“‘Hey, do you know where my son is? Can you help me find my son?'” she recounted. “And they didn’t know what was going on, either. So the panic started to set in.”

Siliga said school gets out at 1:30 p.m.. By then, it was 4 p.m.

“A really horrible part of the whole thing is just sitting here and wondering where he could be,” she said.

Siliga’s mother, Gretchen Lowe, immediately jumped in to help, and it wasn’t long before they heard that the boy had been located.

Two women stand shoulder to shoulder

Hillarie Siliga, left, and Gretchen Lowe said a 4-year-old child was forgotten and left alone inside a school transportation van. The mother and grandmother are concerned about safety after the incident and spoke to KSL TV on May 15, 2024. (Lauren Steinbrecher, KSL TV)

It turns out the van was parked at the driver’s residence and, according to court documents, had been there for about 45 minutes before Siliga’s son was discovered using GPS tracking for the van.

“I don’t think they got in touch with the driver,” Lowe said. “What I was told is that the driver had gotten out of her car and went to the bank. And so I don’t believe she was there at all.”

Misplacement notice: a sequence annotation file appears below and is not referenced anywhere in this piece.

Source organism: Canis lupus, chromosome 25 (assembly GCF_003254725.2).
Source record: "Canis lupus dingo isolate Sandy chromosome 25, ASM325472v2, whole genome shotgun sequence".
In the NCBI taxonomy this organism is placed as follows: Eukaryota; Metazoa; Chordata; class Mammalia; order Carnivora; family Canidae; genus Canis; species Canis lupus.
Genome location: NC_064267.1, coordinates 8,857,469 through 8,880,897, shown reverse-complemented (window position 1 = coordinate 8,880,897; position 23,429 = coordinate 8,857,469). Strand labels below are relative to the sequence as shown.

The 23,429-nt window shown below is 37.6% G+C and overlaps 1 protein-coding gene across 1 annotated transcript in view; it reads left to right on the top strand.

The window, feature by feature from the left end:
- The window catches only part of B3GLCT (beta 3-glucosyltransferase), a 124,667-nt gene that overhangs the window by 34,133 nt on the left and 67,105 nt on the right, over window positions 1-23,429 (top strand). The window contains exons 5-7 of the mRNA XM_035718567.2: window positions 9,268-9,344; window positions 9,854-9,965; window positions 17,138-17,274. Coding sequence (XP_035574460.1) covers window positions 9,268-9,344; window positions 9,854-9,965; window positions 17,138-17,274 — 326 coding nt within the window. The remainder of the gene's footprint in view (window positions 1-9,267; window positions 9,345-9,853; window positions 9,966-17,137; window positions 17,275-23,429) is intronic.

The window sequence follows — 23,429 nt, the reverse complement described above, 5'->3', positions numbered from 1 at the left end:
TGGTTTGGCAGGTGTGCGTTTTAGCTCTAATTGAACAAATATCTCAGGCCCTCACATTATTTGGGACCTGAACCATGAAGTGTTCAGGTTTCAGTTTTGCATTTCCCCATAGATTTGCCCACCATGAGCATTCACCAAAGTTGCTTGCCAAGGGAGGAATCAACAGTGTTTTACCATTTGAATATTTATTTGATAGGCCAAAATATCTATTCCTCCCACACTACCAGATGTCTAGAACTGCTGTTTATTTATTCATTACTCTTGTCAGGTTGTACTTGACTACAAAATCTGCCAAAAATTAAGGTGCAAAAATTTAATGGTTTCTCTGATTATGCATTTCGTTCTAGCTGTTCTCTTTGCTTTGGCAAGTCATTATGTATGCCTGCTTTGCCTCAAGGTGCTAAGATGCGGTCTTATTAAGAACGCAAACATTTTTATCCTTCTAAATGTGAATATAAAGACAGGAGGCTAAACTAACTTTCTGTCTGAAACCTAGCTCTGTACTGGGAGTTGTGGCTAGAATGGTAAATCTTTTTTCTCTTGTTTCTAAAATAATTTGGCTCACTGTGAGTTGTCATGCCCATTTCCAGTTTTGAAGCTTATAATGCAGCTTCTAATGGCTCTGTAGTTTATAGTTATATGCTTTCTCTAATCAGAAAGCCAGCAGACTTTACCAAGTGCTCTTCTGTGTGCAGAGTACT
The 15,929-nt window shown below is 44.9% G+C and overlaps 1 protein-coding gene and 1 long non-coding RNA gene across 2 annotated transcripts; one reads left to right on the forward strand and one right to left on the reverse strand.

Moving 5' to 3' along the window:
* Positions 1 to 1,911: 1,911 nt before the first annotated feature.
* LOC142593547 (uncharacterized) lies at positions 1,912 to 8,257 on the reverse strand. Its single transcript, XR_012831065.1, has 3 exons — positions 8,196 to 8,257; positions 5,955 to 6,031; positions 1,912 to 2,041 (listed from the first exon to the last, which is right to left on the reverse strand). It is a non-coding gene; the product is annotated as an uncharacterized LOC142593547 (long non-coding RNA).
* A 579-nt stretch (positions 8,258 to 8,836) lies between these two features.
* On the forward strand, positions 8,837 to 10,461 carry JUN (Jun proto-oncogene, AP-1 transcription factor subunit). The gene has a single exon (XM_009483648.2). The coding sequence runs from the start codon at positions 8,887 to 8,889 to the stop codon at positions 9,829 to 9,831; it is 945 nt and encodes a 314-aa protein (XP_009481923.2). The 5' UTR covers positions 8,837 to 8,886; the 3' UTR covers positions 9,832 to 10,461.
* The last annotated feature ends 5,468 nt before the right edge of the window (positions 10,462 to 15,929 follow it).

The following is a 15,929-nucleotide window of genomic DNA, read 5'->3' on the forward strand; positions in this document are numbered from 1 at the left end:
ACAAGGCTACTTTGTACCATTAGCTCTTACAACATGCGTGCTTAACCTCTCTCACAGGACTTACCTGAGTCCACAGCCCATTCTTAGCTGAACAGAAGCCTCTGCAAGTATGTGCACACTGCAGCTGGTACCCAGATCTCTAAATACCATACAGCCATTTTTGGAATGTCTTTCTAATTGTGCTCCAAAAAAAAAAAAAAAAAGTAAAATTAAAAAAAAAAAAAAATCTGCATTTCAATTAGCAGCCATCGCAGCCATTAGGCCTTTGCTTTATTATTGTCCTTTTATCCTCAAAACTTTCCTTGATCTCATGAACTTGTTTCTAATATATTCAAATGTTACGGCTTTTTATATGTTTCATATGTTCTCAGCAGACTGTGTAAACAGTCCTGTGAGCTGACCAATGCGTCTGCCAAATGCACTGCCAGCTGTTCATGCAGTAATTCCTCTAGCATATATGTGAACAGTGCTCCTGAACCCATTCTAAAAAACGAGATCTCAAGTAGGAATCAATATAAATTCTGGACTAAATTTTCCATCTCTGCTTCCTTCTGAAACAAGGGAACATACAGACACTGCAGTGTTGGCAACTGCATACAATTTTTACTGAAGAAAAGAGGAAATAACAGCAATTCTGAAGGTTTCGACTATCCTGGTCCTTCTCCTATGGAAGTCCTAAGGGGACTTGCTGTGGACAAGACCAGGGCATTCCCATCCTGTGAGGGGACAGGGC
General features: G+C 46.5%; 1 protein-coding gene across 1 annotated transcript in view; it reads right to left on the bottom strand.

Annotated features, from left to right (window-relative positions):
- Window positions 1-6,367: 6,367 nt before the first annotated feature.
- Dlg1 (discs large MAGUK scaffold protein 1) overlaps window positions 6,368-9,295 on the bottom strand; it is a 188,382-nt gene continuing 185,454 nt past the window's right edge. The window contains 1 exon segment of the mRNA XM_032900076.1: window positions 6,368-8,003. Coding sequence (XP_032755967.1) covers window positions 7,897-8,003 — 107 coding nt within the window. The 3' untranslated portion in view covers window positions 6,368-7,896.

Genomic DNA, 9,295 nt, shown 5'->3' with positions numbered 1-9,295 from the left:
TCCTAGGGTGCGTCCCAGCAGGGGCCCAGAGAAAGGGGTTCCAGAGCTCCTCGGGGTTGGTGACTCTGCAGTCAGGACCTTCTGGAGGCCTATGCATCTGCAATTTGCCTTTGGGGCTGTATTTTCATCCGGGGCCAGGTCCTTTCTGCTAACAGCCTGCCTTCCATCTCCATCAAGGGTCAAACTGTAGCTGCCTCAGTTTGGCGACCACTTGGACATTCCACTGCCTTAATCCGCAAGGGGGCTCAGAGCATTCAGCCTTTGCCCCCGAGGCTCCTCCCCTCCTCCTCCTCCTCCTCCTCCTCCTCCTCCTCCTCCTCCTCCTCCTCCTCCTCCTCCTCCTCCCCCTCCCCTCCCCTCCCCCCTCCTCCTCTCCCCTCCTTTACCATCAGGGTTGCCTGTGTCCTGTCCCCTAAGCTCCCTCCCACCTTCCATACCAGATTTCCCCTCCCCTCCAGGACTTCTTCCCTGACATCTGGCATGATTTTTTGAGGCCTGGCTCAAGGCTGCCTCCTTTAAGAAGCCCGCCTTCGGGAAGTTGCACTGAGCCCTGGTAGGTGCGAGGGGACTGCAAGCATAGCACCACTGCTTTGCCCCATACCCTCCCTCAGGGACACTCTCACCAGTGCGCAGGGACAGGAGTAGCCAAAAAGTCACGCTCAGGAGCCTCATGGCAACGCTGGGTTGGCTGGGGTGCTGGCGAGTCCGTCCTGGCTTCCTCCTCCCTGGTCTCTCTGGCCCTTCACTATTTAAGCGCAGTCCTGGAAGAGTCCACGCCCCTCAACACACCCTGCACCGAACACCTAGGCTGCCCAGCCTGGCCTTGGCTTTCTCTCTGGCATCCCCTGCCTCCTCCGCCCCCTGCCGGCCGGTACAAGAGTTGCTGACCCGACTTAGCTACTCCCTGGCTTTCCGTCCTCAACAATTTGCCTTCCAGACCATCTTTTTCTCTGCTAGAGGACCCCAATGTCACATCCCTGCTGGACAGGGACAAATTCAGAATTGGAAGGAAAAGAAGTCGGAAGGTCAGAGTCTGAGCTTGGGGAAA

Court documents state that at 4:15 p.m., the boy was found still belted in the van.

Siliga said her son told her he was crying and was stuck in his car seat. She said he finally made it home at 5 p.m.

“He told me that day that he had been in the van for a long time and that he missed his mommy. Broke my heart,” she said.

But, a spokesperson for the Elizabeth DeLong School provided KSL TV with a different timeline from Wasatch Transportation, than what’s in court documents.

According to the charging document, the van left the school at 1:30 p.m., and states that “The other children were home by 2:30-2:45 p.m. The van was parked at the defendant’s residence at 3:34 p.m.” Documents go on to say the child’s mother called the company at 4 p.m., and the child was found at 4:15 p.m.

The school explained that Wasatch Transportation gave them a much shorter window.